The changes that result from chronic heroin use can create imbalances in neuronal and hormonal systems that are not easily reversed, according to the National Institute on Drug Abuse. Heroin users may also find they have difficulties with making decisions and regulating their behavior. These conditions have been linked to the breakdown of white matter in the brain that results from regular heroin use.


With the uncertainty of heroin batches circulating the streets today, it can be quite easy to overdose. New users may take too much, which also opens the door to that outcome, and all users are vulnerable to whatever fate awaits them when they use.

So, how can one tell when a heroin overdose has occurred? NIDA writes that heroin overdose occurs when a person uses enough of the drug to cause a life-threatening reaction or death.

“A large dose of heroin depresses heart rate and breathing to such an extent that a user cannot survive without medical help,” it says. Any of the following indicate that heroin overdose has happened:

  • No breathing
  • Shallow breathing
  • Low blood pressure
  • Weak pulse
  • Unusually tiny pupils
  • Dry mouth
  • Discolored tongue
  • Bluish lips, nails
  • Stomach or intestine spasms
  • Delirium
  • Disorientation or confusion
  • Uncontrollable muscle movements
  • Constipation
  • Extreme drowsiness
  • Coma


If any of these conditions are present after heroin use, overdose likely has occurred and medical attention must be sought right away. Time is important when handling an emergency such as this. Heroin overdose can happen fast and there may only minutes to respond.


Some heroin overdoses can be caught in time and reversed if the person who overdosed is given naloxone, a prescription medication known by the brand name Narcan. The U.S. Food and Drug Administration (FDA) approved this potentially life-saving medication for use in 2014. It blocks the effects of opioids to reverse the overdose as it is injected under the skin or into a muscle or sprayed into the nostrils of the nose. A naloxone dose can work within five minutes to help the affected person breathe more normally and make it easier for them to wake up. Emergency medical responders, family members, police, caregivers, and others who have been trained to administer Narcan can give it to users who have overdosed.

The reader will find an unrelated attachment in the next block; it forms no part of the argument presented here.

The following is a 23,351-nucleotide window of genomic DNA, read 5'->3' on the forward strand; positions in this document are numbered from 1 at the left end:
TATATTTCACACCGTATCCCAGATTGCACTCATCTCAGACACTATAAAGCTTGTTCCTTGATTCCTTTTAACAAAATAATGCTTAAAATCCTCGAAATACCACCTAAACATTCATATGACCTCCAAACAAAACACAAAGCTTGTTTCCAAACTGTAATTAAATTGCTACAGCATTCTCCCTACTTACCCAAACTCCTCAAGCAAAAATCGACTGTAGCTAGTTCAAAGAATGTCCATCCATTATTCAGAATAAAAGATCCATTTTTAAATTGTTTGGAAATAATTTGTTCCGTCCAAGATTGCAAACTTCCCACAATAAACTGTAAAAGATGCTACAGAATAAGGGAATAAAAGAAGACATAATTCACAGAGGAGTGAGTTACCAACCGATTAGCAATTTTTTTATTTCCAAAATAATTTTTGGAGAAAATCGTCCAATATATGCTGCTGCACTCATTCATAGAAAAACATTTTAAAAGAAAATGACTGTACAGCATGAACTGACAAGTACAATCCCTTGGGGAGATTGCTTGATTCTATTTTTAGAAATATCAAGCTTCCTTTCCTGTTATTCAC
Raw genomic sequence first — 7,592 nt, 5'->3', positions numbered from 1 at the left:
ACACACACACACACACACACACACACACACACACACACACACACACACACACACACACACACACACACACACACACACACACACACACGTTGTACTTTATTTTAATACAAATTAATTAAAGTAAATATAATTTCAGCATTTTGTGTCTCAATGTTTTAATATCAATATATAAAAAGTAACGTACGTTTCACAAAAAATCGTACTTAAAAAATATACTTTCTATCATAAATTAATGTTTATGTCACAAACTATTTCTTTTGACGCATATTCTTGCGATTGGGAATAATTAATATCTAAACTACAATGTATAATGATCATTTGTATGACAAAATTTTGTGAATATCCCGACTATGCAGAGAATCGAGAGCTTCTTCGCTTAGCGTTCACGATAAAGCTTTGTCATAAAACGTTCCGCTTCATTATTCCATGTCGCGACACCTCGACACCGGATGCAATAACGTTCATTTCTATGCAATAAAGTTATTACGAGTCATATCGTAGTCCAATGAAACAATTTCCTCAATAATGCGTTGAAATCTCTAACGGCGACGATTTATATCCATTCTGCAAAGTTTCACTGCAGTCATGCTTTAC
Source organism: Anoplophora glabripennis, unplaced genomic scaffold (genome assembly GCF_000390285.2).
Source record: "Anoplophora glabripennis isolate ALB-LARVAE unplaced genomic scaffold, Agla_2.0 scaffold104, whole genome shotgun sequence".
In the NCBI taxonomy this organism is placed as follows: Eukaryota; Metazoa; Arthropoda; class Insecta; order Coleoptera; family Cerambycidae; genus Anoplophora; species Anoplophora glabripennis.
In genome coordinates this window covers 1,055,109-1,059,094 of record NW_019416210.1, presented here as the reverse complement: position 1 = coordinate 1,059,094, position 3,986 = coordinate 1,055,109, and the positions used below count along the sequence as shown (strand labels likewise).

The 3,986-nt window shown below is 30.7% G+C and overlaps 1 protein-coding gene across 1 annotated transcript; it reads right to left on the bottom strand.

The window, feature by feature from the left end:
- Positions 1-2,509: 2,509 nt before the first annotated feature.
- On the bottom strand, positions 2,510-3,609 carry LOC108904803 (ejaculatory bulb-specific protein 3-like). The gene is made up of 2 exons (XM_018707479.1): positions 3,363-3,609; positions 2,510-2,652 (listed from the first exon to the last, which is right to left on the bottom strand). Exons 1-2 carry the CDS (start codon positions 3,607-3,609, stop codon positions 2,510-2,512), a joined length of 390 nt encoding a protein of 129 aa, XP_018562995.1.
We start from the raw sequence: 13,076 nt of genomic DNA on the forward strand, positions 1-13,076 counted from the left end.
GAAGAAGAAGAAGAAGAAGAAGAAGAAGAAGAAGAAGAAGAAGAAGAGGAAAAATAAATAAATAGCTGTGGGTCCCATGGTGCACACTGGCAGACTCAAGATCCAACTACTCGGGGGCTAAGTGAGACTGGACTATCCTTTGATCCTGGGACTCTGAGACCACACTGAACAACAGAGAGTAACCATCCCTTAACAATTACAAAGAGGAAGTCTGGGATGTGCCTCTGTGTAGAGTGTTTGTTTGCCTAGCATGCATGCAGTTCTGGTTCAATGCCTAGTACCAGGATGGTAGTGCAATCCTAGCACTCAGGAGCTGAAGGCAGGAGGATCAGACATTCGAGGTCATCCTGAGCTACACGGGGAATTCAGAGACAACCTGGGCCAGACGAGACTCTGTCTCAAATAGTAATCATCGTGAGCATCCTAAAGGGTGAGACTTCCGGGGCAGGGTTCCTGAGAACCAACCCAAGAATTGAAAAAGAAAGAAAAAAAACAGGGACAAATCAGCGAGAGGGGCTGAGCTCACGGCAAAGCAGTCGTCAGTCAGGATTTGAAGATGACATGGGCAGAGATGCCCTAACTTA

The longer the brain goes without oxygen because of breathing difficulties brought on by a heroin overdose, the more likely damage is to occur. That means that window to save a life is a narrow one. It is important to note that while Narcan has been successful in some cases, it does not guarantee that someone will be saved from the unfortunate outcomes of overdose.

As mentioned earlier, the batches of heroin out there on the streets are laden with stronger drugs and other poisonous substances that can reduce Narcan’s effectiveness. It can take multiple tries before Narcan works because the substance the affected person took was not pure heroin.

Another thing to consider is that the effects of an overdose can outlast naloxone, which means users who have overdosed can go back into an overdosed state when naloxone wears off. The antidote can last 30 minutes and will mostly wear off after 90 minutes. A person who has received a naloxone treatment may need one or more after receiving the first one.

Also, it is possible for the effects of an overdose to outlast the effects of naloxone, which means users who have overdosed can slip back into that state after the naloxone wears off. According to Stop Overdose Illinois, naloxone can wear off after 30 minutes and will mostly vanish after 90 minutes. It is advised to watch a person who has received naloxone treatment because they can still be in overdose mode and need another naloxone treatment.


You can reach your local poison control center by calling the National Poison Control’s hotline at 1-800-222-1222 from anywhere in the U.S. MedlinePlus advises that the vital information of the person who has overdosed is on hand and ready, such as:

  • Weight, age, and medical condition of the person who’s overdosed
  • How much heroin the person took if known
  • When they took it

Emergency help can be accessed as well by calling 911 or going to a nearby hospital emergency room or Urgent Care.